The prognosis for a middle ear infection is considered to be very good. The inflammation heals in about four fifths of all those affected within a few days without any consequences and there is no need to worry about permanent damage or other problems. The speed of healing is not influenced by symptomatic drugs. Prescribed antibiotics are relevant, however, which must continue to be taken after a symptomatic phase of otitis media, depending on the prescription. Otherwise there is a risk of a relapse.

In a few cases, a chronic otitis media develops, which is correspondingly long-lasting and painful. Therapy is also more difficult. Rapid treatment of acute otitis media is therefore a priority.

If the infection moves further, for example to the mastoid process of the cranial bone, complications can occur. In the worst case, it comes to meningitis, whereby a good prognosis here depends on the rapid prognosis and rapid treatment. Otherwise, the course can be very dangerous.

In children it is possible that repeated middle ear infections always seem to heal without consequences. However, it can happen that the middle ear in particular also affects the inner ear, which leads to damage to the structures necessary for hearing. Hearing loss is possible.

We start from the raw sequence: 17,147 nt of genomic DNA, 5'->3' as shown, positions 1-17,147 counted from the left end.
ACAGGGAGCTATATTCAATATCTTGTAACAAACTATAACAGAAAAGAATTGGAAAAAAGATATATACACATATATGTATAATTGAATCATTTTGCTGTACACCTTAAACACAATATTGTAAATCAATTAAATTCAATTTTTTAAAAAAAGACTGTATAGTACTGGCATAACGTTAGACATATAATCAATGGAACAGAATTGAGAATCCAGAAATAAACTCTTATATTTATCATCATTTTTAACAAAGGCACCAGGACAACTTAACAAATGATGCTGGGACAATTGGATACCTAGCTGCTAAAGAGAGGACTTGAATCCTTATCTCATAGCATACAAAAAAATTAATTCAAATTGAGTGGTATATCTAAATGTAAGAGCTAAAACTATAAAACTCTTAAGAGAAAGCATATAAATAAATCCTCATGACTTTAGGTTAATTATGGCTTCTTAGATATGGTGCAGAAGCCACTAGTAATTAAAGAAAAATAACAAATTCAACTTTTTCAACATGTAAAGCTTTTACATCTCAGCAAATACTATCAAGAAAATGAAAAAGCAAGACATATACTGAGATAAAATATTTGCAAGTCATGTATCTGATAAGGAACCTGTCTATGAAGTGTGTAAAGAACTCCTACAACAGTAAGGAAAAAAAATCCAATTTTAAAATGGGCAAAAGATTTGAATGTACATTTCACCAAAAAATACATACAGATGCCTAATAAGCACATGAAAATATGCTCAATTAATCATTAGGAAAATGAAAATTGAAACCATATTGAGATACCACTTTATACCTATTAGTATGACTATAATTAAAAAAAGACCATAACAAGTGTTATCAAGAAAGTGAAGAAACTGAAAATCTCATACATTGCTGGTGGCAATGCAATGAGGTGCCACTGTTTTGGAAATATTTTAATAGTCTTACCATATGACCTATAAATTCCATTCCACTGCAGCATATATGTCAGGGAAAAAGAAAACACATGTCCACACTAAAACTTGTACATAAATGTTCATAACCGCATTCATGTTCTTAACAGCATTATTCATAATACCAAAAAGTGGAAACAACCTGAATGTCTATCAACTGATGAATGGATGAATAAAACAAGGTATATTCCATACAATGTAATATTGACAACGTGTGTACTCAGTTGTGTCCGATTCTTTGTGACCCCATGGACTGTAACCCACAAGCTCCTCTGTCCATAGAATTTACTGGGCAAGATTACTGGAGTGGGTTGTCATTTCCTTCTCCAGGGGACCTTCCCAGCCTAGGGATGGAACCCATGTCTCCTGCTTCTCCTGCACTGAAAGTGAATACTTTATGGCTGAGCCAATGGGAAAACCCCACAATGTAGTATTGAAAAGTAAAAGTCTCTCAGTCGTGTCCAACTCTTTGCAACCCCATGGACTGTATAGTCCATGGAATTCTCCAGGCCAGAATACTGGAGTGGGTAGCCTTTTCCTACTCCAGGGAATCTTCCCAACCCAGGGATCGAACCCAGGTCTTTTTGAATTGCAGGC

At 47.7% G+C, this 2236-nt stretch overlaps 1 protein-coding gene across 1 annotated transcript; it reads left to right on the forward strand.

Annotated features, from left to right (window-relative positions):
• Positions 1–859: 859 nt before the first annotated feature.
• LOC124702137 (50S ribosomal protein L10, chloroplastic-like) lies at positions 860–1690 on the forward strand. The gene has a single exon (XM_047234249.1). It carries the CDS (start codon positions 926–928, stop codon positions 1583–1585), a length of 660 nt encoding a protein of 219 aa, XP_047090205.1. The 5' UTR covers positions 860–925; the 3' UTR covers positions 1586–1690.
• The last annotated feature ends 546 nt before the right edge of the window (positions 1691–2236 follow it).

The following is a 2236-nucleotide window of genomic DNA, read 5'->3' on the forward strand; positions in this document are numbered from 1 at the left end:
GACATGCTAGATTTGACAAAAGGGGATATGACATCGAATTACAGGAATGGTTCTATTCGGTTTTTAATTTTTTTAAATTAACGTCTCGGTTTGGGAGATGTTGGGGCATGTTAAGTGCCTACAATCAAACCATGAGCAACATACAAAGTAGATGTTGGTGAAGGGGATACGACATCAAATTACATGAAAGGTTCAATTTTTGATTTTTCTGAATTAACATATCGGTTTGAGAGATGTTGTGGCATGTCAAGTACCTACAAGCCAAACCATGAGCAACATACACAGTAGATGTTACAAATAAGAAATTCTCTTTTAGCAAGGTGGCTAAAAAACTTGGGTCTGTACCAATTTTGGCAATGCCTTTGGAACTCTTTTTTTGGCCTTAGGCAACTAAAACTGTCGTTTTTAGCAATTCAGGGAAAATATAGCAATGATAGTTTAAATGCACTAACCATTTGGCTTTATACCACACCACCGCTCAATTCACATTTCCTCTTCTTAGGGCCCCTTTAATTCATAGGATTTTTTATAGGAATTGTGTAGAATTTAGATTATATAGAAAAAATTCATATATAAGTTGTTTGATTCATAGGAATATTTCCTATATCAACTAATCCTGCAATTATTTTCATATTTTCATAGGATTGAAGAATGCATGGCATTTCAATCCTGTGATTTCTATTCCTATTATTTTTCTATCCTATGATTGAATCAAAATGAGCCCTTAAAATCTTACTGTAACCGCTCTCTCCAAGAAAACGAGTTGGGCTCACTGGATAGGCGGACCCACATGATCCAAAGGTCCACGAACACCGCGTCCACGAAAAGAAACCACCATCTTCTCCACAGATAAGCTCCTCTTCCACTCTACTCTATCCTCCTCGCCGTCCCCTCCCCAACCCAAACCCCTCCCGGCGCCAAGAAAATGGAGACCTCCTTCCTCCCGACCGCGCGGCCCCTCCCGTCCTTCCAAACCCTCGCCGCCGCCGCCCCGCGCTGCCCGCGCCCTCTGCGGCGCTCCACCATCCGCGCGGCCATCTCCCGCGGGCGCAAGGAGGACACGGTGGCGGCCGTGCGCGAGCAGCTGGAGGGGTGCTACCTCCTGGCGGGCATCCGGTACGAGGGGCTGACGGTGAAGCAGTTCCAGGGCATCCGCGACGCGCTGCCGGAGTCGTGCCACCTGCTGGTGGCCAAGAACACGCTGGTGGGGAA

You can do that yourself

In the case of an acute middle ear infection, painkillers such as ibuprofen or paracetamol have proven effective, as have decongestant nasal sprays. These help to open the auditory tube so that the middle ear is ventilated again. It should be noted that nasal sprays should not be taken for longer than seven days due to the habituation effect and the drying out of the mucous membranes.

Onion bags are recommended as home remedies. To do this, an onion is cut into small pieces and placed on a clean cotton or linen cloth. The cloth is rolled up and placed on the painful ear and fixed with a band. Many sufferers find it beneficial if the onion bag is first heated in the microwave. The onion has an anti-inflammatory and pain-relieving effect due to its antioxidant sulfur compounds. The onion sac should remain on the diseased ear for half an hour to an hour.

In the case of a middle ear infection, heat helps to heal the disease more quickly. It makes sense to use a red light lamp or a hot-water bottle. Heat helps to liquefy secretions and reduce inflammation.

Sick people should drink as much as possible, rest and protect the painful ear from drafts. Air travel is not recommended due to the increased pressure; ear drops are also not recommended because they cannot reach the middle ear through the eardrum.